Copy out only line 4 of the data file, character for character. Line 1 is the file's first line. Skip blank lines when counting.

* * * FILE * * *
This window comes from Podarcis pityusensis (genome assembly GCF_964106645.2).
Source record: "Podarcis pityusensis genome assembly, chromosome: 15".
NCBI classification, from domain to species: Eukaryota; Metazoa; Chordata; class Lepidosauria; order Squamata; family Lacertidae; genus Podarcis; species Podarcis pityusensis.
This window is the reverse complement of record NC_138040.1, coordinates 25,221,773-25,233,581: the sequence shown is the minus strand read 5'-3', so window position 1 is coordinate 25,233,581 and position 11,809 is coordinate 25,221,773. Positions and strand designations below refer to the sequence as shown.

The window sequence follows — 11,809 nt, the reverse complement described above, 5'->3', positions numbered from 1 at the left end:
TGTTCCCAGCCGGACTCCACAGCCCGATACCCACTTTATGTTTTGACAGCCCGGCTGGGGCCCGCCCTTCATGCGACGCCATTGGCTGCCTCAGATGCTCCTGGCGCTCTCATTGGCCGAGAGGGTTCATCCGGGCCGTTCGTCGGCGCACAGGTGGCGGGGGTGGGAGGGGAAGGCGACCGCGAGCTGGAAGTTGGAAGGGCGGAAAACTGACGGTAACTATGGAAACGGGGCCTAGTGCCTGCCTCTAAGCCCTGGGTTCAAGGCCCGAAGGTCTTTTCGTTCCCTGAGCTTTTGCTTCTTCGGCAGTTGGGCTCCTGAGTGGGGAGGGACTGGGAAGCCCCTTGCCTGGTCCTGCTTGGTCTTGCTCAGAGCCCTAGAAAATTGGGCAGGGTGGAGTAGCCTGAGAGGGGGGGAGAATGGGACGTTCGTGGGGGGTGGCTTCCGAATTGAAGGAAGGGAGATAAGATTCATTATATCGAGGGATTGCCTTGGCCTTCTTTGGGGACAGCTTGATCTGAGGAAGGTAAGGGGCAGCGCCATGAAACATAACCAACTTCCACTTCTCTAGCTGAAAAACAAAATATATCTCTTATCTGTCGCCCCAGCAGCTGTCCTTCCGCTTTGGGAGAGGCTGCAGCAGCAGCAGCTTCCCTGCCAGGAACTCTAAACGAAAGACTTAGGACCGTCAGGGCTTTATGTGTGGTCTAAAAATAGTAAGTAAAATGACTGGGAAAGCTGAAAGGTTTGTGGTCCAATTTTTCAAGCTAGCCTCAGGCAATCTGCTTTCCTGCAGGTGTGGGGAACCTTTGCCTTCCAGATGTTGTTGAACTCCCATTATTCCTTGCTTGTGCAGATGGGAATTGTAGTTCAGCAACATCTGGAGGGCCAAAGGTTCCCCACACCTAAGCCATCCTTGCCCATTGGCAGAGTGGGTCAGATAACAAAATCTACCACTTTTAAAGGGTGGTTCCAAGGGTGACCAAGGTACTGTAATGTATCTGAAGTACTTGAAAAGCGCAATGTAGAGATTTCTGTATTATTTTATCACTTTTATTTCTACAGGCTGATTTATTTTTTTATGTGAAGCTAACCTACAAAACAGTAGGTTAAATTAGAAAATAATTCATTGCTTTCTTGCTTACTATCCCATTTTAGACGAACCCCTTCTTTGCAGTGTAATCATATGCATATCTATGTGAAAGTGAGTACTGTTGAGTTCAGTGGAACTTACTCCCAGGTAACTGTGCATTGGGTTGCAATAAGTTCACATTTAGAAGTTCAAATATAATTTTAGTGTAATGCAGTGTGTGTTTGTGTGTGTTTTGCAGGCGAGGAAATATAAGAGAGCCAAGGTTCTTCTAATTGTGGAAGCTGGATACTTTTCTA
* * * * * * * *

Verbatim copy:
This window is the reverse complement of record NC_138040.1, coordinates 25,221,773-25,233,581: the sequence shown is the minus strand read 5'-3', so window position 1 is coordinate 25,233,581 and position 11,809 is coordinate 25,221,773. Positions and strand designations below refer to the sequence as shown.